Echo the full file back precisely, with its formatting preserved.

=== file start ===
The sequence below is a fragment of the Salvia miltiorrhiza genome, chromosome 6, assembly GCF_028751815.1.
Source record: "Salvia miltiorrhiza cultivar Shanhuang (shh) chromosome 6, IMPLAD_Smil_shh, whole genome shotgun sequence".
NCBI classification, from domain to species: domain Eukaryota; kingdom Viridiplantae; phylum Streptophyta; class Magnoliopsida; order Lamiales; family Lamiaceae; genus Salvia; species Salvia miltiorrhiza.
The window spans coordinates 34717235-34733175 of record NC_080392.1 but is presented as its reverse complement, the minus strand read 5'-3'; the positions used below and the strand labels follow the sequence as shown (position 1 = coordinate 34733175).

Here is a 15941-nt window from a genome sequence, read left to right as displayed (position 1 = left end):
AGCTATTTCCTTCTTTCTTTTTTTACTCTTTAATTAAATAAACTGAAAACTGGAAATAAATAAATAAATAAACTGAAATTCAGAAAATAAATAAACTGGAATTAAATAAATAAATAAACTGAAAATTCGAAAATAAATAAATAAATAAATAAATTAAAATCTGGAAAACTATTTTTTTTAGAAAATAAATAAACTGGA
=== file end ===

The sequence below is a fragment of the Salvia miltiorrhiza genome, chromosome 6, assembly GCF_028751815.1.
Source record: "Salvia miltiorrhiza cultivar Shanhuang (shh) chromosome 6, IMPLAD_Smil_shh, whole genome shotgun sequence".
NCBI classification, from domain to species: domain Eukaryota; kingdom Viridiplantae; phylum Streptophyta; class Magnoliopsida; order Lamiales; family Lamiaceae; genus Salvia; species Salvia miltiorrhiza.
The window spans coordinates 34717235-34733175 of record NC_080392.1 but is presented as its reverse complement, the minus strand read 5'-3'; the positions used below and the strand labels follow the sequence as shown (position 1 = coordinate 34733175).

Here is a 15941-nt window from a genome sequence, read left to right as displayed (position 1 = left end):
AGCTATTTCCTTCTTTCTTTTTTTACTCTTTAATTAAATAAACTGAAAACTGGAAATAAATAAATAAATAAACTGAAATTCAGAAAATAAATAAACTGGAATTAAATAAATAAATAAACTGAAAATTCGAAAATAAATAAATAAATAAATAAATTAAAATCTGGAAAACTATTTTTTTTAGAAAATAAATAAACTGGA